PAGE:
Book Review: Eve of Ides by David Blixt

Eve of Ides is a two-act play in which the author, David Blixt marries William Shakespeare and Colleen Mc Cullough. William Shakespeare, of course, wrote the play Julius Caesar, which, as Blixt points out, was more about Marcus Junius Brutus than it was about Caesar. In his playwright’s notes, Blixt states:
“It is hard to think of any historical figure more redeemed with a stroke of a playwright’s pen than Brutus. Before Shakespeare’s play, he lived in an icy lake at the bottom of Hell. Dante gave Lucifer three mouths, allowing the Devil to chew forever history’s greatest betrayers: Judas Iscariot, Caius Cassius, and Brutus. Right through the Renaissance, Brutus was a villain, the treasonous coward who killed perhaps the greatest military and political leader the world had ever known.
“Yet in an act of brazen daring, Shakespeare turns Brutus into a hero,”
Blixt’ play sets out to explore territory that Shakespeare, in his play Julius Caesar, omitted. “Today we are not so well informed of the great and twisted personal relationship these men had. We do not know why Brutus repeatedly says he loves Caesar. Nor do we see how they got to the point where murder is necessary.” This is where Colleen Mc Cullough comes in. In her historical fiction novels about Rome, Mc Cullough sets the gold standard of writing historical fiction about Rome and Caesar, and she delves into the relationship between Caesar and Brutus’ mother Servilia, and the relationship between Brutus and Caesar’s daughter Julia. The former was a stormy amorous affair, and the latter was Brutus’ one true amorous passion, nipped in the bud by Caesar for political reasons, i.e. he needed to marry her to Pompey to gain him as a political ally.a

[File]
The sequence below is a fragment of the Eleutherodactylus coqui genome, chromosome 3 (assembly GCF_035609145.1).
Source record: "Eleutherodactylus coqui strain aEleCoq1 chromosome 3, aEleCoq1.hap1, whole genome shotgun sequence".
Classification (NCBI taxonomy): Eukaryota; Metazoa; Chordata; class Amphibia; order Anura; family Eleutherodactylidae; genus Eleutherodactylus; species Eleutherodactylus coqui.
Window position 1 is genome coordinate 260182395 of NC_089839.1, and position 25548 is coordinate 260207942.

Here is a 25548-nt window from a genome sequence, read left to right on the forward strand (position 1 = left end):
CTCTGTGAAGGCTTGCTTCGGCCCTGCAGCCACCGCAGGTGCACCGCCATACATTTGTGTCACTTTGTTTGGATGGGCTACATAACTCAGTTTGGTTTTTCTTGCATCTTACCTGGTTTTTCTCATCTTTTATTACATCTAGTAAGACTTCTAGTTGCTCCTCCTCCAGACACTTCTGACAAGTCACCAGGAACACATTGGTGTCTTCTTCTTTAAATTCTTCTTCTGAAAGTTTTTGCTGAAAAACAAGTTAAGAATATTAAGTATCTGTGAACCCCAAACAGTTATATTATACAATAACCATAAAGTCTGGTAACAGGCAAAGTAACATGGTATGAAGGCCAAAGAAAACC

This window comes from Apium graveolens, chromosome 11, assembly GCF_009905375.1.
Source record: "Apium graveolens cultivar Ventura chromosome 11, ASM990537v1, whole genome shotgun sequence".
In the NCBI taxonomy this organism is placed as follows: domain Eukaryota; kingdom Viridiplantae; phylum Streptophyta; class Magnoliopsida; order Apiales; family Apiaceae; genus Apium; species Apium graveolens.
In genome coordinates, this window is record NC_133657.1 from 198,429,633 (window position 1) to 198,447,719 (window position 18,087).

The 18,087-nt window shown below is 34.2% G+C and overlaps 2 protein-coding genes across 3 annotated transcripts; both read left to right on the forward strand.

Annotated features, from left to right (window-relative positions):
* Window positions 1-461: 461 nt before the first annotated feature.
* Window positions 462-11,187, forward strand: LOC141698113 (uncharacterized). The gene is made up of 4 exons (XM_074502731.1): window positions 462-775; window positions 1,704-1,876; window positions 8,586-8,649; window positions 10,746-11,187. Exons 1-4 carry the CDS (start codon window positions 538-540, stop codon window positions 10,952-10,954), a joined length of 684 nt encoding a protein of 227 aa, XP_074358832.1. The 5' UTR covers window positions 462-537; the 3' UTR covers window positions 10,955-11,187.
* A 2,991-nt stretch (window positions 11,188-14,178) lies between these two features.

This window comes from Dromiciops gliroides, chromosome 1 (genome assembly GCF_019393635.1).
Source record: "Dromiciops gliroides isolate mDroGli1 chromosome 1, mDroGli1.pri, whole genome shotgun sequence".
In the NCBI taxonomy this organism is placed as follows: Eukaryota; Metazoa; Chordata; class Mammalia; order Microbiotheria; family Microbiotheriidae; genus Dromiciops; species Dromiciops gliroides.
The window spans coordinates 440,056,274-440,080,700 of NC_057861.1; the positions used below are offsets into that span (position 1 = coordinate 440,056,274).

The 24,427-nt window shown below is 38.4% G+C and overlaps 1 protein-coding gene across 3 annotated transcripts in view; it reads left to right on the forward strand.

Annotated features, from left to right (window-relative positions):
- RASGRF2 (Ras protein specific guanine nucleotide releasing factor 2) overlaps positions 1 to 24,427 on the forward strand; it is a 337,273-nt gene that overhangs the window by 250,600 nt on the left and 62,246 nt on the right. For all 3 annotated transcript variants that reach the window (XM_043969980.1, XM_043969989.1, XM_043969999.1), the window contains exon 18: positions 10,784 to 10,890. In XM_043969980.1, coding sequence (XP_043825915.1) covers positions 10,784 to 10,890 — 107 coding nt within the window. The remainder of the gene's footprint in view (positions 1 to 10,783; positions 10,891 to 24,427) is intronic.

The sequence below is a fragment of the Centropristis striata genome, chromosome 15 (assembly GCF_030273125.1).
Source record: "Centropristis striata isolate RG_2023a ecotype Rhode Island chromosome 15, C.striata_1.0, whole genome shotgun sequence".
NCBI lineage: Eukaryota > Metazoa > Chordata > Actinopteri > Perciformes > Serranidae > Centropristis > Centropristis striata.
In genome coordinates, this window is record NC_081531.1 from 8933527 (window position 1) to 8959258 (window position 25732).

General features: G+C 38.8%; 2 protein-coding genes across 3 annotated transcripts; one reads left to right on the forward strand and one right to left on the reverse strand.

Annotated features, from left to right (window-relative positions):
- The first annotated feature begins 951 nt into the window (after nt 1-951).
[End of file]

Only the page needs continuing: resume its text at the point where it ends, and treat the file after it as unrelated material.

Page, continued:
In the first act of the play it is the evening before the Ides of March. There is a dinner party at Lepidus’ house and Caesar, trying to get some work done to prepare for the next day’s senatorial meeting, has taken over Lepidus’ office. Brutus has been sent to summon him to the dinner. They have a frank chat. Brutus has been invited by his brother in law, Caius Cassius, into the conspiracy to assassinate Caesar and he has still not made his final decision. He advises the great man to give up absolute power and step down, much as Sulla eventually did.
Brutus: I’ve been wondering when we lost our way. When we stopped being the people we say we are. I’ve been wondering how the gods will restore the Republic.
Caesar: Is she lost? Forgive me, that was facetious. Believe it or not, Brutus, the gods work through me. I am their instrument.
Brutus: Caesar, the Republic cannot be restored by a dictator. His very existence refutes the notion. Democracy cannot be imposed.
In the end, of course, Brutus decides that the assassination is necessary.
The second act takes place in Brutus’ tent at Phillipi, the night before the battle between the forces of Brutus and Cassius and those of Anthony and Octavian. Brutus is visited by the ghost of Caesar. The ghost of Caesar seems to bear Brutus no ill will and they chat amiably. Brutus admits that his deed did not accomplish his noble end.
Caesar: You thought with me dead, everything would return to what they used to be. Back to normal. The scales balanced.
Brutus: nods
Caesar: And now it’s chaos.
Without having seen Blixt’s play performed, it would be difficult for me to say how well this play works, but for someone who if familiar with both Shakespeare’s Julius Caesar, and Mc Cullough’s Rome series, the play provides an abundance of interesting concepts to think about.

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